Next-level diplomacy

US Vice President Kamala Harris’ visit marked a historic moment in US-Philippine relations and signified a renewed trust between the two nations who have remained allies for decades-long.

Diplomacy is a complicated trait of leadership and remains a key element for each leader’s success. A curious characteristic of diplomacy is that it may remain as a choice or a tool for gaining a competitive or negotiating advantage. As such, it may work to the detriment of a larger group of people, although leaders will have to live with their decisions, may they be good or bad.

Diplomacy refers to the ability to work with different people with differing interests, to achieve the vision and goals set by your institution or company. It cannot serve to achieve a leader’s own goals since that would be politicking. A diplomatic leader understands how to get cooperation from fellow stakeholders, within or beyond the organization, and the ability to work with them, not around or behind them. An undiplomatic leader is an insecure person who shuts off any discussion to place his own interests above others.

President Bongbong Marcos Jr. has been exhibiting next-level diplomacy in the world of geopolitics. The Philippines has been advancing by leaps and bounds in the realm of foreign diplomacy with a President who appears to know what he is doing, having lived in childhood among parents who were global diplomats.

Who would have thought that the US Vice President, the second highest official of the world’s leading superpower, would spend three days in the Philippines, which included a side trip to the province of Palawan, the province at the edge of the West Philippine Sea where the disputed islands are located.

US Vice President Kamala Harris’ visit marked a historic moment in US-Philippine relations and signified a renewed trust between the two nations who have remained allies for decades-long. Verily, this would not have happened had it not been for the support given by President Marcos Jr., who spent nearly a week in the US to attend the UN General Assembly last September.

The visit was perfectly planned and hit all the right spots. During her visit to Malacañang Palace, Harris was able to meet with her counterpart, our Vice President Sara Duterte. The Palawan visit was well thought of, despite it being down in Puerto Princesa at the eastern shore of Palawan, not at the western part, which would have been nearer to the disputed islands. The timing was commendable because two days prior, China-owned debris was recovered by Philippine boats, only to be forcibly intercepted by Chinese vessels. In her discussions, Harris was able to bring up women’s rights, nuclear energy cooperation (a BBM priority), and a dash of US politics with her statement that she will once again run alongside President Joe Biden for reelection.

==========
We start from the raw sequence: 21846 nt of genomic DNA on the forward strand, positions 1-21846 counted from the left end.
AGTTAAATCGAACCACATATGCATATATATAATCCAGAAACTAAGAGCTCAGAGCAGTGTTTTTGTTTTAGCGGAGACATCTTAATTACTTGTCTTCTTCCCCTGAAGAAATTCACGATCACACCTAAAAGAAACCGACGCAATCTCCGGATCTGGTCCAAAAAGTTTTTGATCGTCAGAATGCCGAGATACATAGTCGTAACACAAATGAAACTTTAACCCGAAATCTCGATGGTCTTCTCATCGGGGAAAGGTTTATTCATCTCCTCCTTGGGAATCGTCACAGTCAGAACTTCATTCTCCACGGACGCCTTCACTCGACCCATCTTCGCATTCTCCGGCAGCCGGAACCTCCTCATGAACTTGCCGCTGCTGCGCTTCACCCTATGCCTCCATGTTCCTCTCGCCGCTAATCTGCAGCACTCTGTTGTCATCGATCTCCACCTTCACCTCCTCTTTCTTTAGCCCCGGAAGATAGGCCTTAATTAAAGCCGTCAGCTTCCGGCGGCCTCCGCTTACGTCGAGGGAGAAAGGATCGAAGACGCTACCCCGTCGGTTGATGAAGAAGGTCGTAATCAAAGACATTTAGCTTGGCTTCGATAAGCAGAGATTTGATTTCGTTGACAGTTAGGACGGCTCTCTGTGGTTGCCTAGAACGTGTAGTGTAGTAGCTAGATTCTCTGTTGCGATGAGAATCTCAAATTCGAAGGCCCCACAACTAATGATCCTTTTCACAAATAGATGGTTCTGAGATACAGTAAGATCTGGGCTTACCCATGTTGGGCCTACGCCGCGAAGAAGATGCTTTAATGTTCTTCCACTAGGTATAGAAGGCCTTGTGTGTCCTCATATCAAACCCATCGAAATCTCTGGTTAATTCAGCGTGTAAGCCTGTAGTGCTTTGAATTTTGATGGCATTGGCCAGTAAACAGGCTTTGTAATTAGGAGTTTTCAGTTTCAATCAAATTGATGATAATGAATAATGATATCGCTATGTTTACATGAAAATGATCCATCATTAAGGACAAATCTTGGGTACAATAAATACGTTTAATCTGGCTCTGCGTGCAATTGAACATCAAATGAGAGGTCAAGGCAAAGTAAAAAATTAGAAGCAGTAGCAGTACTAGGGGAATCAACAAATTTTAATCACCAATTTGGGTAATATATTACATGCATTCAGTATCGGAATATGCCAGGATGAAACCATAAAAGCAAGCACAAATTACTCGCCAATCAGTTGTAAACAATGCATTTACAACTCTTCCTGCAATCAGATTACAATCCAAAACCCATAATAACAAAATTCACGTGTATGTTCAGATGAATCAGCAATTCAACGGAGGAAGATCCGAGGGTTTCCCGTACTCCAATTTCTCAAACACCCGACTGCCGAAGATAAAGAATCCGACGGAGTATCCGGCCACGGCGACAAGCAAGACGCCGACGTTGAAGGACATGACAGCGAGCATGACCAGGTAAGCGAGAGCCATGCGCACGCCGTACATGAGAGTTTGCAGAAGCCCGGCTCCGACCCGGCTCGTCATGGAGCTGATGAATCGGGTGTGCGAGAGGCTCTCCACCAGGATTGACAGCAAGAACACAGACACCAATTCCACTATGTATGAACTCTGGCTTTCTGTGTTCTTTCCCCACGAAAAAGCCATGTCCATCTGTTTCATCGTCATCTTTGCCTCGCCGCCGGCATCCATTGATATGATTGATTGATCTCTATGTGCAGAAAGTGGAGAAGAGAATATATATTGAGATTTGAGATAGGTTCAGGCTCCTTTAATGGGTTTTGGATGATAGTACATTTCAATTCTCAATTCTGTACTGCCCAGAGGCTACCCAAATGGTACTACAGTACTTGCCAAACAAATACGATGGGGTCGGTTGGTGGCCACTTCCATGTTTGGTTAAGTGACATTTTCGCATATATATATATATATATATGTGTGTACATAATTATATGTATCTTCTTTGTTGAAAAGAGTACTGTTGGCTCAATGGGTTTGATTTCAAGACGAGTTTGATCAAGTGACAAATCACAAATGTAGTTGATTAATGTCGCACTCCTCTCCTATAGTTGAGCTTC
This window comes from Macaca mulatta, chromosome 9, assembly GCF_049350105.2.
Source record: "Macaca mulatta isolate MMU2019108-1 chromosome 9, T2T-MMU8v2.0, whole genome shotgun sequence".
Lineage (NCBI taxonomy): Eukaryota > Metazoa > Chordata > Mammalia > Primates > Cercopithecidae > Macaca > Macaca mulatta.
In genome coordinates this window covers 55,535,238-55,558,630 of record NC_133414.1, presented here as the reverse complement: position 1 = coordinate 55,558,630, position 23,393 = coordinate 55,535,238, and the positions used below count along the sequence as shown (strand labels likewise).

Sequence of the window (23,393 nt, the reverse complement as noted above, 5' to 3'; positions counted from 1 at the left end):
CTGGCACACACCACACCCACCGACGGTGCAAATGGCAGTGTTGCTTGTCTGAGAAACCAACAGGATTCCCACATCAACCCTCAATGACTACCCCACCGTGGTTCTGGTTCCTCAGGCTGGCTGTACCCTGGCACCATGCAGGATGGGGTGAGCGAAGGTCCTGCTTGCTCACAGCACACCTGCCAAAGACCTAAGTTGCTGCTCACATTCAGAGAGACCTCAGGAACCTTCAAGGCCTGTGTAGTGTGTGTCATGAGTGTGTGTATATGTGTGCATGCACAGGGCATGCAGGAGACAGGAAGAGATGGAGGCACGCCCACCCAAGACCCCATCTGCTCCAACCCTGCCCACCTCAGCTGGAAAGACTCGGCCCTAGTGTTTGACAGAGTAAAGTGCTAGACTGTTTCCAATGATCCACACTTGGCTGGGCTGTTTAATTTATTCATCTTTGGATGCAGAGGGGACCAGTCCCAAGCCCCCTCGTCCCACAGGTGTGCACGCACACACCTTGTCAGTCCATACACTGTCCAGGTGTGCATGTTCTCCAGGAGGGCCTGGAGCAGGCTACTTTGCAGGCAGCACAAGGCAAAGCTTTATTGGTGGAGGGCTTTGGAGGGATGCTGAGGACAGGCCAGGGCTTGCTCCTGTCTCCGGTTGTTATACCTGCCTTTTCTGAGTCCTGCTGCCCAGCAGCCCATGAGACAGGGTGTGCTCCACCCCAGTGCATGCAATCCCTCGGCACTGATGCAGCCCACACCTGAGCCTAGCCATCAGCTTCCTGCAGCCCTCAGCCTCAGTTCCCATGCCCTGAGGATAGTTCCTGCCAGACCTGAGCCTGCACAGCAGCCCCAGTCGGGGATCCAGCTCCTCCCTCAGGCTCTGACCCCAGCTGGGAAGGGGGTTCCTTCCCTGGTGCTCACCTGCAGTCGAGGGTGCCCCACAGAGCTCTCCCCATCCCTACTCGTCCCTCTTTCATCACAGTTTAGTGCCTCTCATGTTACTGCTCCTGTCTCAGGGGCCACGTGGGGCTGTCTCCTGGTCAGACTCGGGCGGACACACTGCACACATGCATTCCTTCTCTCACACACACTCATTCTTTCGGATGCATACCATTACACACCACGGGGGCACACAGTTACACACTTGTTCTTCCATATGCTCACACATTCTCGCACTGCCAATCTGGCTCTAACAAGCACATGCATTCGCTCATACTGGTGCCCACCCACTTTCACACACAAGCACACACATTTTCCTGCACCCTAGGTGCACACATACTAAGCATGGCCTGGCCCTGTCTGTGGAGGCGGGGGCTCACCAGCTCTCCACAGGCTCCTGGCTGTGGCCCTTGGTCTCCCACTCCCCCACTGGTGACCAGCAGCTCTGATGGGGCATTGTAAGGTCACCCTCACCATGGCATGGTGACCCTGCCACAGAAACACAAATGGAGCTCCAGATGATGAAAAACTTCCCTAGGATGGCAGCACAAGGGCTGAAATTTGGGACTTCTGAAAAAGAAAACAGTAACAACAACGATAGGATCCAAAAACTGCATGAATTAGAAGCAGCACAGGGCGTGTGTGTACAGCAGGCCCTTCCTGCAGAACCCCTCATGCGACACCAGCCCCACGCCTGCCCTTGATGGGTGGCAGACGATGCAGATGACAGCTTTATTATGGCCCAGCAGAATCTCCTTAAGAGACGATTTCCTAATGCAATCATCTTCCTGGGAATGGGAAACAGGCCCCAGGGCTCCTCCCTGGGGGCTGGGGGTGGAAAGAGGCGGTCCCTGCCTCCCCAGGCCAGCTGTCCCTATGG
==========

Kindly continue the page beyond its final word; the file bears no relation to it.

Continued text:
The beauty of this visit is that it does not strain China-Philippines relations. President Marcos Jr. earlier met with China President Xi Jinping at the APEC Summit in Bangkok, and he is already scheduled for a state visit to China on 3-6 January. The Philippines’ history is intertwined with China, and this will never change. President Marcos Jr. will continue what was started by his predecessor, President Rodrigo Duterte.

The art of diplomacy is beautiful and must be utilized by learned leaders. Our country is in the right direction when it comes to foreign policy and geopolitics. On the other hand, our inner politics — with the number of resignations, replacements, transfers that have occurred, and the difficult ability to hurdle the Commission of Appointments — are another story and deserve a separate discussion altogether.


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